ABC reports that the massive march in Paris included “Germany’s Angela Merkel, Britain’s David Cameron, Italy’s Matteo Renzi, Mariano Rajoy of Spain, Russian Foreign Minister Sergei Lavrov, Ukraine President Petro Poroshenko, and European Commission president Jean-Claude Juncker.” CNN adds “Palestinian Authority President Mahmoud Abbas and Israeli Prime Minister Benjamin Netanyahu,” as well as “Turkish Prime Minister Ahmet Davutoglu [and] Jordan’s King Abdullah II and Queen Rania.” BBC reports there were “40 world leaders” present.

But President Obama wasn’t one of them; Vice-President Biden and Secretary of State Kerry apparently weren’t there, either. CNN reports that “A senior State Department official told CNN that Kerry had committed a long time ago to be the lead speaker at Indian Prime Minister Narendra Modi’s entrepreneurship and innovation summit in India. The official said that Kerry did not want to cancel that as he continues to work on the United States’ relationship with the nation.”

Agence France Press published a list of “world political figures who have confirmed their attendance,” before the march itself. It noted, in the first sentence, that “United States President Barack Obama will not join other world leaders at Sunday’s Paris march in tribute to the victims of this week’s Islamist attacks in France, a US official told AFP,” though it included Holder as the representative of the U.S. But CNN reported that, though Attorney General Holder was in Paris “to attend a security summit on combating terrorism,” he didn’t come to the rally.

The U.S. was represented by our Ambassador to France, normally a logical choice but rather an odd one, I think, when dozens of world leaders — including leaders of many of our main allies — were present. And this is especially so when the march is about protecting values that are so important to us as Americans, as well as to the French, the English, and others.

President Obama also didn’t appear at the Washington march organized by the French Embassy; the U.S. was represented by “Victoria Nuland, assistant secretary at the Department of State.” According to Politico, “Obama wasn’t far from the march in D.C. on Sunday that wended silently along six blocks from the Newseum to the National Law Enforcement Officers Memorial. Instead, he spent the chilly afternoon a few blocks away at the White House, with no public schedule, no outings.” Politico adds a good deal more; if you’re interested, read the whole article (by Edward-Isaac Dovere).

Am I missing something here? Is there some particularly good “smart diplomacy” reason why we would be absent when so many others were present?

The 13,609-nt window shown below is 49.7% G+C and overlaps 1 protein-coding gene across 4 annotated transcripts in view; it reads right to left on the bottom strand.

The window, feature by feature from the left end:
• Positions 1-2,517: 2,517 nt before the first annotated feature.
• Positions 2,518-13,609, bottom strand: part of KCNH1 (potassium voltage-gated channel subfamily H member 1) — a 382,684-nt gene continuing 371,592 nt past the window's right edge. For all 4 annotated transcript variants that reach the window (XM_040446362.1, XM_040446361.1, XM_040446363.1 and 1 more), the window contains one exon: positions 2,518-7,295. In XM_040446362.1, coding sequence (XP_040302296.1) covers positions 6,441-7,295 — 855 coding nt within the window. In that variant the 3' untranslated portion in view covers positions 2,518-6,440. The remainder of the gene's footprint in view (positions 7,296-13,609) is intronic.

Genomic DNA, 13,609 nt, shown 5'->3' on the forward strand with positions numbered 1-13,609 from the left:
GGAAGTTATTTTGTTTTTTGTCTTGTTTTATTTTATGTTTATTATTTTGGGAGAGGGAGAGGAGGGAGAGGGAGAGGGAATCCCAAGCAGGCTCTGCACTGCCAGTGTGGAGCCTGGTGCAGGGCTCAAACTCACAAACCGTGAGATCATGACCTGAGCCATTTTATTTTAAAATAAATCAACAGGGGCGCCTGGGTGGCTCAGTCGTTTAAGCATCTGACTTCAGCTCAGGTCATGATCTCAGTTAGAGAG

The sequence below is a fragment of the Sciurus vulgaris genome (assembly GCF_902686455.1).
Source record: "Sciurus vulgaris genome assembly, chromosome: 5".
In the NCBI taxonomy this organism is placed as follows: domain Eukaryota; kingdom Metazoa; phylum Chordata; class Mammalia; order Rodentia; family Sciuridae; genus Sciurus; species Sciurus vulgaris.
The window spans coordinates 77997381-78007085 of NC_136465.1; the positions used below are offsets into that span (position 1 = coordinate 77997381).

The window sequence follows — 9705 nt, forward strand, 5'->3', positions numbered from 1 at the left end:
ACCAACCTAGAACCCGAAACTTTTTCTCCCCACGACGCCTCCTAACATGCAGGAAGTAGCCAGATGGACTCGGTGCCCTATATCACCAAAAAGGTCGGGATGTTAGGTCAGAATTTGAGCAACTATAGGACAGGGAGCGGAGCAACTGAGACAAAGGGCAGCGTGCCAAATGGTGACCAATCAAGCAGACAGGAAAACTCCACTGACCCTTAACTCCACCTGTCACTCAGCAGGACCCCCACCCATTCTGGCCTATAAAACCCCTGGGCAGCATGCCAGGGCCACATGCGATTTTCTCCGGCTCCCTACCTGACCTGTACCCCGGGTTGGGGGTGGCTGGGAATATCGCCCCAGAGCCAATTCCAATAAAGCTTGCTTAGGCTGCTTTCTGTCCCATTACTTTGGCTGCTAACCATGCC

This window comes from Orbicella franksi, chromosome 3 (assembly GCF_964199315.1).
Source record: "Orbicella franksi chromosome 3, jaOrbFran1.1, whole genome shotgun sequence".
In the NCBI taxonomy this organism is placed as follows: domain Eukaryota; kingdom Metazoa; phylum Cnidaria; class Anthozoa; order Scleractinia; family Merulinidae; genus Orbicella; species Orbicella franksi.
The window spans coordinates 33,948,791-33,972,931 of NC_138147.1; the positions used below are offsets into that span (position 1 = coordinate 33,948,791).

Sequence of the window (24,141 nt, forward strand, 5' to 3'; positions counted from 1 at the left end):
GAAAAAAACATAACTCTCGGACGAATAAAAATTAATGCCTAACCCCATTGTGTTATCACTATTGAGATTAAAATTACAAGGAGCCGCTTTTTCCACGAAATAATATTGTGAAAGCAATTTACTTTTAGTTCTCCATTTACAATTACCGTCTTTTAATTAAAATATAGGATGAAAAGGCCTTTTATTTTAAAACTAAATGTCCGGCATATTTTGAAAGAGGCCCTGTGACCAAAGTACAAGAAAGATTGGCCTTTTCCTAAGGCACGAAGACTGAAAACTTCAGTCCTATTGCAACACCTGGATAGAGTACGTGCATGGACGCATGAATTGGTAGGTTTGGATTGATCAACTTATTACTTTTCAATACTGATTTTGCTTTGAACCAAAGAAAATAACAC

During the White House briefing on Monday, press secretary Josh Earnest discussed the administration's decision not to send a high-level official to a march honoring the victims of last week's attack on a satirical newspaper and said the French ambassador would go to the White House later that day. (WhiteHouse.gov)

UPDATE: The White House responds (Post Politics, Katie Zezima & Sean Sullivan):

The White House said Monday that it should have sent a higher-profile official to a Paris rally where 1.5 million people marched in a show of unity against terrorism. The absence of President Obama and other top administration officials drew intense scrutiny on both sides of the Atlantic on Monday, with Republicans sharply criticizing the president at home and both domestic and foreign media raising questions about the dearth of U.S. presence at the event.

“I think it’s fair to say that we should have sent someone with a higher profile” to the event, White House press secretary Josh Earnest said Monday. The U.S. ambassador to France attended. Of the criticism, Earnest said, “We agree that we should have sent someone with a higher profile in addition to the ambassador to France.” …

Earnest said that the White House wants to send a “clear message, even in a symbolic context like this,” that Americans stand with the French people.

“And sending a high-level, highly visible senior administration official with a high profile to that march would have done that,” Earnest said.

FURTHER UPDATE: The Paris march was originally reported to consist of 3.7 million people, and I originally stated that; but it now appears that the 3.7 million number is the total estimate for all of France, with the Paris march estimated at “up to 1.6 million.”